Geoff Walton, Rebecca Jones and Darren Flynn at the TeenTech Awards 2015

On Monday I attended the TeenTech finals at the Royal Society to judge a new award launched this year as part of this exciting science, technology and innovation initiative open to all UK schools. TeenTech is led by Maggie Philbin, star of the popular BBC TV show from the 1980s Tomorrow’s World and we met back in January to discuss a report she had written on digital skills.

Through our discussions where I talked about the work I do at LSE and through my professional involvement in the CILIP Information Literacy Group, Maggie and I came up with the idea of a new TeenTech award to recognise the Research and Information Literacy skills of the students work, building on the idea of Isaac Newton that all good science is built by ‘standing on the shoulders of giants.’ I have read a lot recently about the digital skills gap and I think becoming overly focused on technical skills such as computer programming is only part of the story. It’s information literacy skills that are also needed to enable young people to be critical and discerning about the information they trust. And they need to understand about the ways to use and share information ethically to avoid plagiarism or infringing copyright.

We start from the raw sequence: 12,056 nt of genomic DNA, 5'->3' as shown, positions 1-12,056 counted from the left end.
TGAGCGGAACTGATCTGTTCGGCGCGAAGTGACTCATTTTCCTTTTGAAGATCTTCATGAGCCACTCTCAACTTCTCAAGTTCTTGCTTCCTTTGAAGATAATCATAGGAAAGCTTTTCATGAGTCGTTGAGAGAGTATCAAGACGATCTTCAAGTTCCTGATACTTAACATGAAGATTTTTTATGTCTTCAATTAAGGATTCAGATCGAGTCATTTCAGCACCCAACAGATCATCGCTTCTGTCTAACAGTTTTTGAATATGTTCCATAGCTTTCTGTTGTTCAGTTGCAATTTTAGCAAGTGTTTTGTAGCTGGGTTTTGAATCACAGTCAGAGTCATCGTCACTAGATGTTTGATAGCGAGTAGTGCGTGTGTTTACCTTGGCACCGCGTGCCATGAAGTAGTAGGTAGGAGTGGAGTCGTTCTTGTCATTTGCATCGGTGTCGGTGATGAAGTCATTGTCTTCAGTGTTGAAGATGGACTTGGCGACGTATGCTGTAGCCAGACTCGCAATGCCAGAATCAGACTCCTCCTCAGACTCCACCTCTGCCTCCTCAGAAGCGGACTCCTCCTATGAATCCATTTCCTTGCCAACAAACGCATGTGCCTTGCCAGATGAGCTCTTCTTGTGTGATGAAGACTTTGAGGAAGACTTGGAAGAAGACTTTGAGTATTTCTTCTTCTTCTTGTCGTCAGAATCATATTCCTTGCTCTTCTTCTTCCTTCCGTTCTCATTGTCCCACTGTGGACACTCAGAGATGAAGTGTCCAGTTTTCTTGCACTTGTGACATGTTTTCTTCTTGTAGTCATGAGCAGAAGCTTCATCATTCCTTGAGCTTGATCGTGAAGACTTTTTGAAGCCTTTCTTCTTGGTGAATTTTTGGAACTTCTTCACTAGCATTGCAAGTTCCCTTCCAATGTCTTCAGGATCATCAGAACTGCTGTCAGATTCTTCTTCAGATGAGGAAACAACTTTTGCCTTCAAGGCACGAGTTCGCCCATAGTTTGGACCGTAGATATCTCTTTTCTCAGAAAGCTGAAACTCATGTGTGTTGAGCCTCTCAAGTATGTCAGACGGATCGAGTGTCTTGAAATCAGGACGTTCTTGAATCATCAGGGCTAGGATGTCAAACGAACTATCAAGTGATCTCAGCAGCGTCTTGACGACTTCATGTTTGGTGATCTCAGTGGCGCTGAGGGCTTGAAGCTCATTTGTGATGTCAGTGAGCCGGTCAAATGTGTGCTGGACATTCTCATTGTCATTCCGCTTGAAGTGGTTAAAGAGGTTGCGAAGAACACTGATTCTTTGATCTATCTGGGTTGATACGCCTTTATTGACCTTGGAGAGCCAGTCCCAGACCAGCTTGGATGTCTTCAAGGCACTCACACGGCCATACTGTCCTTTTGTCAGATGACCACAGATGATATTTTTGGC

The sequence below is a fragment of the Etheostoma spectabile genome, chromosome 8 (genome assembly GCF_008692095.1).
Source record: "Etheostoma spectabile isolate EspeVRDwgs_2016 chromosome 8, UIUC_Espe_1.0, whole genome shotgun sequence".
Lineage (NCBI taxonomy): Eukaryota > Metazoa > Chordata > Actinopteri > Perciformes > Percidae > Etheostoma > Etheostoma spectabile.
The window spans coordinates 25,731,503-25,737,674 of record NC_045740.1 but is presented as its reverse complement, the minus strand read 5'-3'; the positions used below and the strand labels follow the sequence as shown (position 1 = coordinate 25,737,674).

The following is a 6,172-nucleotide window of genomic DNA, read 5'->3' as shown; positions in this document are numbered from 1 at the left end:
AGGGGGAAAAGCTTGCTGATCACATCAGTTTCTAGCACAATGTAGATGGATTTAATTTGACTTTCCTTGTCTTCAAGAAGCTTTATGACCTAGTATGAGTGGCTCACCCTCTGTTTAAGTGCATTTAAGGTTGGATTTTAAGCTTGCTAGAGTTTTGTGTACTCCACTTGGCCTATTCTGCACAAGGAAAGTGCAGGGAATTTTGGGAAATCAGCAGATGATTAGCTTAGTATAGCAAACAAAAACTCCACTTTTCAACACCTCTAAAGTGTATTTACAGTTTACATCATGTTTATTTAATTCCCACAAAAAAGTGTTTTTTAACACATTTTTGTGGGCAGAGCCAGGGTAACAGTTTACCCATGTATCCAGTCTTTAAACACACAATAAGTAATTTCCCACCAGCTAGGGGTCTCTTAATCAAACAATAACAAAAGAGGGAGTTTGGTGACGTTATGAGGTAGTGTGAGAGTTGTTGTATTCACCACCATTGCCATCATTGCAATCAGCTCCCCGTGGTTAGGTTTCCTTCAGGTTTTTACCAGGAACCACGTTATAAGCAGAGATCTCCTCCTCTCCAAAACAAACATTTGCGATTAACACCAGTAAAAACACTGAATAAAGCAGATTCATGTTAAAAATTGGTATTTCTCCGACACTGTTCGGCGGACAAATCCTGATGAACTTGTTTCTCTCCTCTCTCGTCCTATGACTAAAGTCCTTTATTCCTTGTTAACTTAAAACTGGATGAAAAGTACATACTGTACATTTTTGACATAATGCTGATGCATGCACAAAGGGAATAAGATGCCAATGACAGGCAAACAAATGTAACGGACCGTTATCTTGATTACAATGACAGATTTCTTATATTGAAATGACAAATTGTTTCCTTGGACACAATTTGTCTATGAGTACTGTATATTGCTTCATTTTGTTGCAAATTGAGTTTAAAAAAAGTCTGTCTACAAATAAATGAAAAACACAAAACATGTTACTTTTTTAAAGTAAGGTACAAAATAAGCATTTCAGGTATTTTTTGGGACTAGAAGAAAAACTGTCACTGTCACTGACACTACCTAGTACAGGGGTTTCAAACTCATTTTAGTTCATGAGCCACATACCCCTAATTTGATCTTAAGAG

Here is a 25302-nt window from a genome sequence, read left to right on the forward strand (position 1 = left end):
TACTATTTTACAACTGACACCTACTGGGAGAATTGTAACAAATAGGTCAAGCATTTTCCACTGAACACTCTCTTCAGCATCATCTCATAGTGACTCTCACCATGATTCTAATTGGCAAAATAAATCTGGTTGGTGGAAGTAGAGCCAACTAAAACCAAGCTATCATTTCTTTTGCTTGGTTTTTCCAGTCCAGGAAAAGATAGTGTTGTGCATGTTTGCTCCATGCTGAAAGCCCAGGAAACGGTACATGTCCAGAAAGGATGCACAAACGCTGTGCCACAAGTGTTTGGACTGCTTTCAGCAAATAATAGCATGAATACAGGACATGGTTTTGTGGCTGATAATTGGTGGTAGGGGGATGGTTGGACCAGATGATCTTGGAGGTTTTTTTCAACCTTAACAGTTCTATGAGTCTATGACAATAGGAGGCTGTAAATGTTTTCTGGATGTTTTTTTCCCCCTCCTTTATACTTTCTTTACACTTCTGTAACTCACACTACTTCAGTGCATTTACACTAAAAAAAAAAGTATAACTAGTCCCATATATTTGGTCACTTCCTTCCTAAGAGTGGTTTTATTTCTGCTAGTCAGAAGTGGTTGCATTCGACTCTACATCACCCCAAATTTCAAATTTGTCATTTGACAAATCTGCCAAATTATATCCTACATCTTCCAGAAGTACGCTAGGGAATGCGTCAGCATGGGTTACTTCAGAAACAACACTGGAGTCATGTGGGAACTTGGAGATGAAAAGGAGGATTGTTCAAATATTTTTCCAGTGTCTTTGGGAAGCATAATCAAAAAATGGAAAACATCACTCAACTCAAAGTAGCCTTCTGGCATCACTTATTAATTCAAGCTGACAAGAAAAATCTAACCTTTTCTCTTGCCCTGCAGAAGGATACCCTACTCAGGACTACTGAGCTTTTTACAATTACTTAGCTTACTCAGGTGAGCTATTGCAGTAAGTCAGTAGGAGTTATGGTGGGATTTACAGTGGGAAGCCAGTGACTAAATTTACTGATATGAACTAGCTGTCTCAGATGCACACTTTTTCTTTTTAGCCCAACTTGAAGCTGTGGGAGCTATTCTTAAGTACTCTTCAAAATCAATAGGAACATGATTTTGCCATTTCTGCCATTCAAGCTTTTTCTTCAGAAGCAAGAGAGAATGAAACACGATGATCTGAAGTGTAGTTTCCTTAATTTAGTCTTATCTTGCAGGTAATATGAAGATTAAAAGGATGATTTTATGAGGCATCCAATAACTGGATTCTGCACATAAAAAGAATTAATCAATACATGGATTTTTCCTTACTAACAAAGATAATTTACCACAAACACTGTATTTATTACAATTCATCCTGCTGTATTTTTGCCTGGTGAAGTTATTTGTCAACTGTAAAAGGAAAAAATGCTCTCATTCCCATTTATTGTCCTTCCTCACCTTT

I was one of four judges for the new TeenTech award and was joined by Dr Geoff Walton from Northumbria University, Dr Rebecca Jones, school librarian from Malvern St James and Darren Flynn another school librarian from Dixons Academy in Bradford. We had to review all 40 of the finalist projects and had 12 schools to visit on the day. It was a tough decision as this year schools had not yet benefited from much guidance from our group of the expectations. In the end we had a stand-out winner in the form of Birkdale School from Sheffield for their wearable technology project. I joined comedian Katy Brand on the stage to present the award to the students. You can read the full list of award winners here and we were joined at the awards by HRH the Duke of York and various celebrities such as Martha Lane Fox, Dr Christian Jenssen, James May and Caroline Criado-Perez. I really liked how many girls were through to the finals too and was really impressed with the team from Alton Convent School who won the People’s Choice award for their military medical shuttle.

I took away from the day that with a bit of guidance and encouragement its relatively easy to develop IL in project based work at school level, but it should become standard to expect students to list their sources from an early age. It was also clear that we still have a digital divide, not in technology but in access to high quality research. Two of the projects we spoke to mentioned they got access to journals only because they have a parent who worked at a  university who could give them access. That is unfair and I hope next year through a network of collaboration we can work to address that imbalance, so all the schools who participate in TeenTech might be able to get access to high quality resources to underpin their work.

I’m inspired by my day at the TeenTech awards and also hopeful for the future of UK science and technology. I am also so pleased that CILIP ILG and librarians are involved in such a fabulous initiative! And all hats off to Maggie for trying to make tomorrow’s world a better place.